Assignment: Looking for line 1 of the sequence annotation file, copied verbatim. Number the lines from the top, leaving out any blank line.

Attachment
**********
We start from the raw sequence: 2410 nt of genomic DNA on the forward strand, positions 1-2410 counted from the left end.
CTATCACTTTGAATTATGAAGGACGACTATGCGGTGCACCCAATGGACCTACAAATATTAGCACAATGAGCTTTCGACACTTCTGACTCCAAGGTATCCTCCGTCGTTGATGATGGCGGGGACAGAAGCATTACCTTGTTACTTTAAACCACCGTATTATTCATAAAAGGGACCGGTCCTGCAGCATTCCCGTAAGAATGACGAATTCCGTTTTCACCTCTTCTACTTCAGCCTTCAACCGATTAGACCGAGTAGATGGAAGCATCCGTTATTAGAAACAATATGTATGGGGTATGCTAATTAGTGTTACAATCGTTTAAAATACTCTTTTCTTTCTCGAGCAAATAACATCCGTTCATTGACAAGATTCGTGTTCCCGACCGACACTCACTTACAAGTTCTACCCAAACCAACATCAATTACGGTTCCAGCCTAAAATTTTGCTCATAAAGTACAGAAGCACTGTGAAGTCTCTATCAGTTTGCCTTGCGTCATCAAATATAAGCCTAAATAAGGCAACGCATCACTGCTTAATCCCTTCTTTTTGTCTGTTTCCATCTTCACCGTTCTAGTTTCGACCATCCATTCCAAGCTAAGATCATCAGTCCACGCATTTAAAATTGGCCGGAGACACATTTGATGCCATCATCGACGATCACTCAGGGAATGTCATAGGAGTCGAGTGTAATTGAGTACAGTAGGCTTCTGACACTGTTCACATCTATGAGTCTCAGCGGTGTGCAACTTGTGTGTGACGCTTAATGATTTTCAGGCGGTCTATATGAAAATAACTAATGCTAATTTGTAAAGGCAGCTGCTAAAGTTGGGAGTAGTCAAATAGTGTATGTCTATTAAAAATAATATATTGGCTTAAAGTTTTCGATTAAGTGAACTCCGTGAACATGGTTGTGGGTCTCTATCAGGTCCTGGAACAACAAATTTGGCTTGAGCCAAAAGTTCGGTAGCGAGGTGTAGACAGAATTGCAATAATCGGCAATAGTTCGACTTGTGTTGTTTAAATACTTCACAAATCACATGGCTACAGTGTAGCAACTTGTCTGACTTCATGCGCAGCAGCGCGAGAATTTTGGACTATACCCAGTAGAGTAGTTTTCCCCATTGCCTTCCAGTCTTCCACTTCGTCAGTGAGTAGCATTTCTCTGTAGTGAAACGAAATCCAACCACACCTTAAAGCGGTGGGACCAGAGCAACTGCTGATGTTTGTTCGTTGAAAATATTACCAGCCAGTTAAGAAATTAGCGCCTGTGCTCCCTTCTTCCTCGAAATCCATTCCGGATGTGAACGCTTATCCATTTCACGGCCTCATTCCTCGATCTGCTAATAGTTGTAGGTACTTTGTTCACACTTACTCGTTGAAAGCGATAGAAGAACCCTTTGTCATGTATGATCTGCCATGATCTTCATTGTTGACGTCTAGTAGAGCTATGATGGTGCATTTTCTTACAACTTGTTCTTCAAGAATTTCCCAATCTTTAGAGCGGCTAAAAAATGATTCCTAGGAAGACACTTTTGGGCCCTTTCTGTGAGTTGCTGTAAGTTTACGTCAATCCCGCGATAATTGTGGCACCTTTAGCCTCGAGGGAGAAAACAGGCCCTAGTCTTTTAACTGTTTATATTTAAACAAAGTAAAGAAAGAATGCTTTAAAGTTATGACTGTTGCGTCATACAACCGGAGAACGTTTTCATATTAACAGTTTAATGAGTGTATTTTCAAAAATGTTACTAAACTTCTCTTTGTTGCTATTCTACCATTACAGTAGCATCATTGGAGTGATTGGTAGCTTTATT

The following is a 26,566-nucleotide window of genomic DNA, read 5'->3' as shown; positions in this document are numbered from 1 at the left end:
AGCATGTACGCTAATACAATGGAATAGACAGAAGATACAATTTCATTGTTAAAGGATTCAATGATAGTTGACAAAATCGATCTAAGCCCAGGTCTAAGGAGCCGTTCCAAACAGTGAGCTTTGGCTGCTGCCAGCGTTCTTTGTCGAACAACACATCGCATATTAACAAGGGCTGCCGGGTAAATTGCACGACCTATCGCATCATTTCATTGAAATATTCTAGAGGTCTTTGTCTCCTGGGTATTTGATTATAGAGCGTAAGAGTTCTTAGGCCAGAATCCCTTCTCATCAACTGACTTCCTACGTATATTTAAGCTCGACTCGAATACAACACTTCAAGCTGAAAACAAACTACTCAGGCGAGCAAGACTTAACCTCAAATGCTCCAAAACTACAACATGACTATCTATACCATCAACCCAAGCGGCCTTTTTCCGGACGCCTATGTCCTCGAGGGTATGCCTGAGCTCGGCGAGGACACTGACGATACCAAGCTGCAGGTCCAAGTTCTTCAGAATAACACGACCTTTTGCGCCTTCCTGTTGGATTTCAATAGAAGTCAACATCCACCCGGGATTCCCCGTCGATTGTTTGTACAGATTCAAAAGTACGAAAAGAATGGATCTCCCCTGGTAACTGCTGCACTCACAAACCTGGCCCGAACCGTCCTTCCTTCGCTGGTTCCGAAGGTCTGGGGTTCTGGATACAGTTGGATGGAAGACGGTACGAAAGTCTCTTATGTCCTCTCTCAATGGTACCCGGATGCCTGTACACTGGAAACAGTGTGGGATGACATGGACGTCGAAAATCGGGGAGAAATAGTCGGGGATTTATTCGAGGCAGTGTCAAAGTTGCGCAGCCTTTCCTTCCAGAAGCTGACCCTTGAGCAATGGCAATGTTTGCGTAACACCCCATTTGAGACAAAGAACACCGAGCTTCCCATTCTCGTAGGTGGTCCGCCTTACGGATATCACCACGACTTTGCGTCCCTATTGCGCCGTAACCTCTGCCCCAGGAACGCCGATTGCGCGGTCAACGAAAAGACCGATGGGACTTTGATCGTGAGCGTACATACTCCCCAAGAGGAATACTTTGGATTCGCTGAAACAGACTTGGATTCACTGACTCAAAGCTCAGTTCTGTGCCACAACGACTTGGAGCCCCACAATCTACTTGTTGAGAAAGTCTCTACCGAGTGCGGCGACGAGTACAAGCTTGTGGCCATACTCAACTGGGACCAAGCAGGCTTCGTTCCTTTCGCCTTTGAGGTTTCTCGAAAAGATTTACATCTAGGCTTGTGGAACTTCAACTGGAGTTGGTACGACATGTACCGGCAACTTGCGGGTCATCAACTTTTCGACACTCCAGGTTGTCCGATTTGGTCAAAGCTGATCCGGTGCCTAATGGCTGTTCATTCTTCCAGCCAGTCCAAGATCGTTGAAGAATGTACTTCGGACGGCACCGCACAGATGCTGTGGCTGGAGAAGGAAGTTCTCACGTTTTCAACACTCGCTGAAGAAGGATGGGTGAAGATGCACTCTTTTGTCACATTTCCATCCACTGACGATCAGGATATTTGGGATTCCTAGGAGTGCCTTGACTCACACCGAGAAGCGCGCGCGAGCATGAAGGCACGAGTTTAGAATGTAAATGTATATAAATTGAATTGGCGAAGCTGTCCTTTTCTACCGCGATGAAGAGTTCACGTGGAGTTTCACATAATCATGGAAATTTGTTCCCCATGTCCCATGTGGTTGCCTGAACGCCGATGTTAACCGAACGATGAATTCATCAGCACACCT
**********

We start from the raw sequence: 2410 nt of genomic DNA on the forward strand, positions 1-2410 counted from the left end.